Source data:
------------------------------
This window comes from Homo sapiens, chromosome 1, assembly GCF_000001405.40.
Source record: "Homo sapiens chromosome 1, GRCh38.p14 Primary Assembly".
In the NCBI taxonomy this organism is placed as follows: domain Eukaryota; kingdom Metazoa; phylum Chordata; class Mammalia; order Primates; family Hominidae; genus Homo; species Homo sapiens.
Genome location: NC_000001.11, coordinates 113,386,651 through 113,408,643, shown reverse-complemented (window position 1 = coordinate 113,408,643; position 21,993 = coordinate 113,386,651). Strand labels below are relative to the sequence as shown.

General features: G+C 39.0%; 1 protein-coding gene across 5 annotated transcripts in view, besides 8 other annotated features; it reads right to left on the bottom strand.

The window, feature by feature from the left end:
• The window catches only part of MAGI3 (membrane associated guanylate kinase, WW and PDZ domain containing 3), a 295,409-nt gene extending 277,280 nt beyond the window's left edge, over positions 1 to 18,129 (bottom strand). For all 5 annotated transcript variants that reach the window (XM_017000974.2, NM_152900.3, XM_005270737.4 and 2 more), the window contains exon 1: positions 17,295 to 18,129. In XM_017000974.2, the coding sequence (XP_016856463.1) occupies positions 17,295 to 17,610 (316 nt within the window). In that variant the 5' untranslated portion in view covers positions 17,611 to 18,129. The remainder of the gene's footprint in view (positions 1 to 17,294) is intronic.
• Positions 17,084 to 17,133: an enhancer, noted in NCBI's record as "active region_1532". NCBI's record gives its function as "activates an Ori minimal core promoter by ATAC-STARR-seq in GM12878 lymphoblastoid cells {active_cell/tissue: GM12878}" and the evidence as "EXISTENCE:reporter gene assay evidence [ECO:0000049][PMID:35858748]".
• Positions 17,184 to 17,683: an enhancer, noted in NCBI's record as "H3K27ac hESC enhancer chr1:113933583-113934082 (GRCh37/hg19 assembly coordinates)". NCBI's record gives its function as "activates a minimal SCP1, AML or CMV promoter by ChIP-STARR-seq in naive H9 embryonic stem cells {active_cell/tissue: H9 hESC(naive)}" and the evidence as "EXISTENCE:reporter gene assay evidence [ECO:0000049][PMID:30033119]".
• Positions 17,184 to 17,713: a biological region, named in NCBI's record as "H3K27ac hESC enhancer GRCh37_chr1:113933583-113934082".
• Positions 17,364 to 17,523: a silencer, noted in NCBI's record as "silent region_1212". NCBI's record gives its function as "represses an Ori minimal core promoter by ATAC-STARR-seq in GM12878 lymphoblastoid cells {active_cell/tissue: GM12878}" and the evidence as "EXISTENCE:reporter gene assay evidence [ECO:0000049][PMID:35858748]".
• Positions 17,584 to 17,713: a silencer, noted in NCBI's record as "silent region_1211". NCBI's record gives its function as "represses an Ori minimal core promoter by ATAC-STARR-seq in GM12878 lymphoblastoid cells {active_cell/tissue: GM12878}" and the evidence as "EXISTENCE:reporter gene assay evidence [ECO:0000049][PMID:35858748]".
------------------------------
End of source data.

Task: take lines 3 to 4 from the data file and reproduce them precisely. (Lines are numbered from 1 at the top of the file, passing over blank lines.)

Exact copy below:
In the NCBI taxonomy this organism is placed as follows: domain Eukaryota; kingdom Metazoa; phylum Chordata; class Mammalia; order Primates; family Hominidae; genus Homo; species Homo sapiens.
Genome location: NC_000001.11, coordinates 113,386,651 through 113,408,643, shown reverse-complemented (window position 1 = coordinate 113,408,643; position 21,993 = coordinate 113,386,651). Strand labels below are relative to the sequence as shown.